RACE DEBRIEF

    In many ways Sir Frank Williams and his daughter Claire are the Williams Formula 1 team, so their departure, following the sale of the squad to a private investment firm, marks a sad day for the sport. Claire will remain in charge for the remainder of the Italian Grand Prix weekend, but what will happen after that?

    Why has this happened now?

    There was a real sense that it’s the end of an era – a huge moment in F1’s history - in the Monza paddock when the news broke that the Williams family were leaving the team they have proudly run for the best part of 40 years.

    READ MORE: Williams family to step aside from running of the team after Italian GP

    From their origins in an old carpet warehouse to the dizzy heights of nine constructors’ championship and seven drivers’ titles, the family have always been front and centre, helping them become firm favourites with fans.

    They’ve battled through adversity, from Sir Frank’s life-changing accident to huge financial challenges placed on the team in recent years, but it came to a point where the team could no longer survive in their current form.

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    So the family and board opened the doors to investors and sold the team – with Sir Frank relinquishing his controlling shareholding. The new owners wanted Claire, who has run the team for the last seven years, to stay on. But the immense pressure she has had on her shoulders over the last couple of years trying to keep the team afloat has taken its toll.

    Claire’s life has been Formula 1, from coming to a race track as a kid, to starting as a communications officer, rising up to Deputy Team Principal running the team on a day-to-day basis.

    READ MORE: Sir Frank Williams: 50 years as a Team Principal

    With the team now in safe hands, and her having played a key role in pushing for a fairer Concorde Agreement to level the playing field, Claire felt now was the right time to step away. Running the team simply wouldn’t have been the same without her father as Team Principal and the family calling the ultimate shots.

    What will happen in the short term?

    Claire will remain in charge of her family’s team for one last weekend – the Italian Grand Prix – before they step away for good on Monday after the race at Monza.

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    From there, an interim solution will be put in place ahead of next week’s Tuscan Grand Prix at Mugello. It is believed that will likely be someone internal, such as Simon Roberts, who joined recently as Managing Director from McLaren.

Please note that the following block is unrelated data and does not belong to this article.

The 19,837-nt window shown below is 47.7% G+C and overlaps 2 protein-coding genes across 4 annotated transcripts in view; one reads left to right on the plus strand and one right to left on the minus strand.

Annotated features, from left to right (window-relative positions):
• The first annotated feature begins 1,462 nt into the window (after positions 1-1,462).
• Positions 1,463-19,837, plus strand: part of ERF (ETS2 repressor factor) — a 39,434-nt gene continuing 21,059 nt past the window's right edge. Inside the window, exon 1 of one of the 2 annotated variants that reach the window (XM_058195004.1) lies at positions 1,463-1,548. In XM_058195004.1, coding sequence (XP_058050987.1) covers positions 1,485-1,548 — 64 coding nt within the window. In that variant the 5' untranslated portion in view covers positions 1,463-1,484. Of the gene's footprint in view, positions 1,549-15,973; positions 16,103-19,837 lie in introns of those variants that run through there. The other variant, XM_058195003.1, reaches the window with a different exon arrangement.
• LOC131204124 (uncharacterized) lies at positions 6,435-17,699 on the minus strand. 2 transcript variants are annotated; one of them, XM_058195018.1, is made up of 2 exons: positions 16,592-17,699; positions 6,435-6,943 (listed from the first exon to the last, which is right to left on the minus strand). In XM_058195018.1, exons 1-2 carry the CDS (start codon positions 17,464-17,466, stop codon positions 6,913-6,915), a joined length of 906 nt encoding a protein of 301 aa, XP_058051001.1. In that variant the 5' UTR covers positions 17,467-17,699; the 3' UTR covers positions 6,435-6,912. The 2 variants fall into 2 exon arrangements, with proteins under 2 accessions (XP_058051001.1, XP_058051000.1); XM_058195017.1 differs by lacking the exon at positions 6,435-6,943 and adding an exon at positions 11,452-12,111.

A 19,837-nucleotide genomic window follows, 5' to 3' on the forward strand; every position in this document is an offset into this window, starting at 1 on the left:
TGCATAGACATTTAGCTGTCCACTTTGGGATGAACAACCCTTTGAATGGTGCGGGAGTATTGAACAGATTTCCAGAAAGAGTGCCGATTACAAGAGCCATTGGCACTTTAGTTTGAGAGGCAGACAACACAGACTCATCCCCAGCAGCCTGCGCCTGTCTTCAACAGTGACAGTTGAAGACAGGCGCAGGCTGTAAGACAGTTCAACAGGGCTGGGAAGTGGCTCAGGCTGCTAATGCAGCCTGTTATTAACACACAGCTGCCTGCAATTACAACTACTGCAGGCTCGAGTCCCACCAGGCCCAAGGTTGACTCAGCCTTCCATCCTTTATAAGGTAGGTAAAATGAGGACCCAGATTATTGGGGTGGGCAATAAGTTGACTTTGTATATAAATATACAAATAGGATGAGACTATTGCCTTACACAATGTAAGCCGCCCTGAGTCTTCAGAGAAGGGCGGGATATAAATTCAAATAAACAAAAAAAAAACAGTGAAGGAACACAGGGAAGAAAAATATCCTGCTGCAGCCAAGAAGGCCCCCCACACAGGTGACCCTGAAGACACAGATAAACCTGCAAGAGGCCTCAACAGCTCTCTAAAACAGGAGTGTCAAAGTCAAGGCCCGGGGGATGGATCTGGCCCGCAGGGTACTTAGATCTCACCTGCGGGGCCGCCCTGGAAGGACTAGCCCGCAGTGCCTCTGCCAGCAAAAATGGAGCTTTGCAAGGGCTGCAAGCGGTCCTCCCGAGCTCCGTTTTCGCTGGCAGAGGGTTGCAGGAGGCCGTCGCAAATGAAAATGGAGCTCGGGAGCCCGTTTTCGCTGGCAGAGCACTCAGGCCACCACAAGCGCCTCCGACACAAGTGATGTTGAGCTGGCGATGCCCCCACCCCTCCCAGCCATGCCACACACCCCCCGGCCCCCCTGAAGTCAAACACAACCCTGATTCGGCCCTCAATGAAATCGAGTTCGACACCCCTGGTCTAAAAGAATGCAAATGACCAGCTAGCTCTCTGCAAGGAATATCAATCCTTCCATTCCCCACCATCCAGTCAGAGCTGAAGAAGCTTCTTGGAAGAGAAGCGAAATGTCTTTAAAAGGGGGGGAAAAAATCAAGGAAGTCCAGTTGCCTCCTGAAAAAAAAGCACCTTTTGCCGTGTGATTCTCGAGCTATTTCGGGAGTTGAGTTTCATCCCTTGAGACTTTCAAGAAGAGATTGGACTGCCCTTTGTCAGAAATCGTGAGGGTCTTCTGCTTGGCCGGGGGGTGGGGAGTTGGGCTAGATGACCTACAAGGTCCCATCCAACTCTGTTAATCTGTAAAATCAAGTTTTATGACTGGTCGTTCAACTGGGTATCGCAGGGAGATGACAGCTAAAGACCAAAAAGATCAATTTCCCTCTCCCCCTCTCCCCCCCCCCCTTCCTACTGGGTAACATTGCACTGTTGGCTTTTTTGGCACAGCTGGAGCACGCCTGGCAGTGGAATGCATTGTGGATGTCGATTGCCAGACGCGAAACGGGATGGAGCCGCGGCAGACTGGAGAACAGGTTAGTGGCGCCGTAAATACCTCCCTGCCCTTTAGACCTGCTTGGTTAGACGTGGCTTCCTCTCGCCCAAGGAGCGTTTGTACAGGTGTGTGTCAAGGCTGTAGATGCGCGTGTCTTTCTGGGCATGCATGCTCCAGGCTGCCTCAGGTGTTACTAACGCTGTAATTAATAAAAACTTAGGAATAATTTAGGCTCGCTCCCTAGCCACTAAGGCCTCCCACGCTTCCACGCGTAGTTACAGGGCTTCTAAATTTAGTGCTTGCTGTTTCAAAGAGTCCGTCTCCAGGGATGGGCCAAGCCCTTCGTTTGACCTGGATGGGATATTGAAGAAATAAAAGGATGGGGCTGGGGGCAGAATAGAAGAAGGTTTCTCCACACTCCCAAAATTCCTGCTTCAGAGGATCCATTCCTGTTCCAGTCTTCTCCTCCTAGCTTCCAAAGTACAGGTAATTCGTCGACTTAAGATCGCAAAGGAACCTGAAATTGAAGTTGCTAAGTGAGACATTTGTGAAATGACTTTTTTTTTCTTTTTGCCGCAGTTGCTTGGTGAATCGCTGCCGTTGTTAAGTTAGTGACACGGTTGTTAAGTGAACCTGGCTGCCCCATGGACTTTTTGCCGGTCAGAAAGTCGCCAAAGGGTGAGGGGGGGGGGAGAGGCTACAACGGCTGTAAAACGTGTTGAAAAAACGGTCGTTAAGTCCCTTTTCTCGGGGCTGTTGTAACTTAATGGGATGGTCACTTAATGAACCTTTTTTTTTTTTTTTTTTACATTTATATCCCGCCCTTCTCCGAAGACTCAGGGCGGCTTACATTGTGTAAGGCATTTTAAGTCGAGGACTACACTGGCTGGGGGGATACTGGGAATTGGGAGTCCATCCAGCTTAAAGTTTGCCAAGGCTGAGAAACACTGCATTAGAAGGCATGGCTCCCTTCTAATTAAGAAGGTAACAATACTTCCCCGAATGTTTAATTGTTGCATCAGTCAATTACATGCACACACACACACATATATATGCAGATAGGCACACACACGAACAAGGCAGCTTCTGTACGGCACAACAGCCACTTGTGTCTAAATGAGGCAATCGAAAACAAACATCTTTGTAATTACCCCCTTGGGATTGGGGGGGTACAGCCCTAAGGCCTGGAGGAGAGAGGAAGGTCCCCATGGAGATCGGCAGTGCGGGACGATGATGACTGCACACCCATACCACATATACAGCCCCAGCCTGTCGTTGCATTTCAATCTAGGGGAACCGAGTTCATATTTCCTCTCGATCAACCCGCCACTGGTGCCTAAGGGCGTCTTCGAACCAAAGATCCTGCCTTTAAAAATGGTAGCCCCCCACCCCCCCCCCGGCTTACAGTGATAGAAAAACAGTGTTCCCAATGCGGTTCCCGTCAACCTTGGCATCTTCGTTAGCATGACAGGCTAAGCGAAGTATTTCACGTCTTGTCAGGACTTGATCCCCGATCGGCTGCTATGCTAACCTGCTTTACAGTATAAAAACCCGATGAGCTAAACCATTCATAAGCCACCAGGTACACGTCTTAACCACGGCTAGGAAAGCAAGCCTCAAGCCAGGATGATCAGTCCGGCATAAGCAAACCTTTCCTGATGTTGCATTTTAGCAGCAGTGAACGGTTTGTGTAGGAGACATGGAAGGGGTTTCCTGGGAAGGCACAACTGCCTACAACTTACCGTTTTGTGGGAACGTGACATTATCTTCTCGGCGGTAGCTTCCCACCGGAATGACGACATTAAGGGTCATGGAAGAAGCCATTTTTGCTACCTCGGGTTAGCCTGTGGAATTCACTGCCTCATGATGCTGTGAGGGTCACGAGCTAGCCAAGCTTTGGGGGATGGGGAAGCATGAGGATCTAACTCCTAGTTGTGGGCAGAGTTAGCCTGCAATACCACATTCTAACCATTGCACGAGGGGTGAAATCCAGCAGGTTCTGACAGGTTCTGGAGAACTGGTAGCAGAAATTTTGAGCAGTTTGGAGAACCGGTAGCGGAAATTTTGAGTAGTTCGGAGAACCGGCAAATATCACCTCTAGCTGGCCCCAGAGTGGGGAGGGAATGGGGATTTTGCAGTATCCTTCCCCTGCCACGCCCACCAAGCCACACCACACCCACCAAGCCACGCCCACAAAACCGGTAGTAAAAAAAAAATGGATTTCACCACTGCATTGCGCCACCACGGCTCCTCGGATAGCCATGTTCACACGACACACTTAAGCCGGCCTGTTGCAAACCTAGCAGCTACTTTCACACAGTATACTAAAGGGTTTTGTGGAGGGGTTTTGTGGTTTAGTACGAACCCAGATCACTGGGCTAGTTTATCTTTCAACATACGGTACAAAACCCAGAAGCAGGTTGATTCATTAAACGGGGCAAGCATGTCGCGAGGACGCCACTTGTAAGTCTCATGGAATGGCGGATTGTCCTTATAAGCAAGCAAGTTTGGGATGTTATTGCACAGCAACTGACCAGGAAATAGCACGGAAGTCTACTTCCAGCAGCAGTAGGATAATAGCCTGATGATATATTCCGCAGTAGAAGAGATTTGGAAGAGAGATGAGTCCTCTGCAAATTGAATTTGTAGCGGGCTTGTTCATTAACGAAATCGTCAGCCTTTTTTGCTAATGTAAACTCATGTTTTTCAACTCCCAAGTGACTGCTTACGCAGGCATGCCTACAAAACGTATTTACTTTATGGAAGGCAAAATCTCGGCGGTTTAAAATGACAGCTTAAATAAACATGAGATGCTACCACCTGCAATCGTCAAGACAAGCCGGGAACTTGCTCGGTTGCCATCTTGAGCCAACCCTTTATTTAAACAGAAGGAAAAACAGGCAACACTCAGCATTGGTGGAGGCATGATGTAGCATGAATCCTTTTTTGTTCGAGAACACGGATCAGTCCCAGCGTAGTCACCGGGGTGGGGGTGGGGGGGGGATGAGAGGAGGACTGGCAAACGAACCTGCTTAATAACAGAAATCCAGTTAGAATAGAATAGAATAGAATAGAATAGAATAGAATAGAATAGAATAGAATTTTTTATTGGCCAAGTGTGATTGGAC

That would allow the new owners at Dorilton Capital, whose board was announced on Thursday, to take their time to define the new structure and find the right person for the job.

    It will be no easy feat.

    The new owners will make the big decisions, but it is believed they have no interest in running the team on a day-to-day basis, instead preferring to employ someone with experience and giving them the opportunity to shape the future.

    What does the longer-term future hold?

    Williams are now at a crossroads. The new owners have said the Williams name will remain in Formula 1 for the long-term, but the departure of the family is significant, so ingrained have they been throughout their illustrious history.

    The challenge for the new owners is to maintain that heritage going forward, while adapting the model to cope with the financial challenges and help the team grow back into the dominant force it once was.

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    They've had their ups and downs, but Ferrari managed to continue to thrive after the loss of their founder, as did McLaren, so it can be done. The latter is a model Williams would do well to follow.

    Ron Dennis was instrumental in turning McLaren into the team they are today, and the Woking-based team went through growing pains following his departure. But following the arrival of Zak Brown as Chairman and Andreas Seidl from Porsche as Team Principal, they appear to have turned a corner and have a structure to get back to the glory days.

    READ MORE: When will we know more about Williams’ new owners?

    Their success is down to Brown giving Seidl the freedom and resources to reshape the team from the bottom up, tweaking the structure and breathing new life into the outfit through his extraordinary management style.

    Doing the same at Williams will take some time, but if the American company wants to make good on their investment, they will not rush their next move. Williams has enough good people that they can run under an interim in the short term.

    Who might head up the team?

    There will be no shortage of options, either from inside or outside Formula 1. Over the last seven years, a number of big names have had discussions with the team about a move, but ultimately fallen through.

    With significant investment now available, Williams are now a much more attractive proposition.

    Dorilton's next move is as important as it gets, as selecting the right new boss will be critical. It could make or break the future of one of Formula 1’s most famous teams.